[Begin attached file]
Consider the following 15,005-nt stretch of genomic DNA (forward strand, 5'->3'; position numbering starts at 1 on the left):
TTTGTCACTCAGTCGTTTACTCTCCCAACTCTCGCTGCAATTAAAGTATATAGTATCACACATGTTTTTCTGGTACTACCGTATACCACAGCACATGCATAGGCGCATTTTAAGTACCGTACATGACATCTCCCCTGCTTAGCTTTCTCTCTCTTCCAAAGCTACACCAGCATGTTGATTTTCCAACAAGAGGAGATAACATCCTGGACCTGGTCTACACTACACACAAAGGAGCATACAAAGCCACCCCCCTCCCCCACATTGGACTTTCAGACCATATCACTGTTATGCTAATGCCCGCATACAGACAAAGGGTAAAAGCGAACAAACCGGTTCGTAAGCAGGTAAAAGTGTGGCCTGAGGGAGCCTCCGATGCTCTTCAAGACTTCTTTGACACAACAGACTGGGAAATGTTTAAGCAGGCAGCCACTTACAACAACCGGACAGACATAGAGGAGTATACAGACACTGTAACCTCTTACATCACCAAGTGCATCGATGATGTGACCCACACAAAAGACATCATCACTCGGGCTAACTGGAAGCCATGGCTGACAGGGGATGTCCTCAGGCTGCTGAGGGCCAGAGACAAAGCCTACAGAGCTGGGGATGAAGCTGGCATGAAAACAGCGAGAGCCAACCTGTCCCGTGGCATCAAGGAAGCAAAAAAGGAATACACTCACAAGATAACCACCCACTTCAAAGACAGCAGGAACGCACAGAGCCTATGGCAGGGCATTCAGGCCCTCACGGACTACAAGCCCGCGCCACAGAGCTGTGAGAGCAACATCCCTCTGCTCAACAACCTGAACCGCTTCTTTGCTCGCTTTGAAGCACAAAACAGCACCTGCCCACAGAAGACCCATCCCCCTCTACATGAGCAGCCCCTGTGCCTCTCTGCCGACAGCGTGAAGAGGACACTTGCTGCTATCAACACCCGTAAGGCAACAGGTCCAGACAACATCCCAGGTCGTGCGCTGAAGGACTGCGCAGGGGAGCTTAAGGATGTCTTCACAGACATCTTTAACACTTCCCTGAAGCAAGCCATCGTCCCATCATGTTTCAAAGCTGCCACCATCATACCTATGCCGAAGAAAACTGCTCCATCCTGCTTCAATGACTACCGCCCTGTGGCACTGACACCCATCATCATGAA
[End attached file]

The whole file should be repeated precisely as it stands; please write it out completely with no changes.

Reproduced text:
Consider the following 15,005-nt stretch of genomic DNA (forward strand, 5'->3'; position numbering starts at 1 on the left):
TTTGTCACTCAGTCGTTTACTCTCCCAACTCTCGCTGCAATTAAAGTATATAGTATCACACATGTTTTTCTGGTACTACCGTATACCACAGCACATGCATAGGCGCATTTTAAGTACCGTACATGACATCTCCCCTGCTTAGCTTTCTCTCTCTTCCAAAGCTACACCAGCATGTTGATTTTCCAACAAGAGGAGATAACATCCTGGACCTGGTCTACACTACACACAAAGGAGCATACAAAGCCACCCCCCTCCCCCACATTGGACTTTCAGACCATATCACTGTTATGCTAATGCCCGCATACAGACAAAGGGTAAAAGCGAACAAACCGGTTCGTAAGCAGGTAAAAGTGTGGCCTGAGGGAGCCTCCGATGCTCTTCAAGACTTCTTTGACACAACAGACTGGGAAATGTTTAAGCAGGCAGCCACTTACAACAACCGGACAGACATAGAGGAGTATACAGACACTGTAACCTCTTACATCACCAAGTGCATCGATGATGTGACCCACACAAAAGACATCATCACTCGGGCTAACTGGAAGCCATGGCTGACAGGGGATGTCCTCAGGCTGCTGAGGGCCAGAGACAAAGCCTACAGAGCTGGGGATGAAGCTGGCATGAAAACAGCGAGAGCCAACCTGTCCCGTGGCATCAAGGAAGCAAAAAAGGAATACACTCACAAGATAACCACCCACTTCAAAGACAGCAGGAACGCACAGAGCCTATGGCAGGGCATTCAGGCCCTCACGGACTACAAGCCCGCGCCACAGAGCTGTGAGAGCAACATCCCTCTGCTCAACAACCTGAACCGCTTCTTTGCTCGCTTTGAAGCACAAAACAGCACCTGCCCACAGAAGACCCATCCCCCTCTACATGAGCAGCCCCTGTGCCTCTCTGCCGACAGCGTGAAGAGGACACTTGCTGCTATCAACACCCGTAAGGCAACAGGTCCAGACAACATCCCAGGTCGTGCGCTGAAGGACTGCGCAGGGGAGCTTAAGGATGTCTTCACAGACATCTTTAACACTTCCCTGAAGCAAGCCATCGTCCCATCATGTTTCAAAGCTGCCACCATCATACCTATGCCGAAGAAAACTGCTCCATCCTGCTTCAATGACTACCGCCCTGTGGCACTGACACCCATCATCATGAA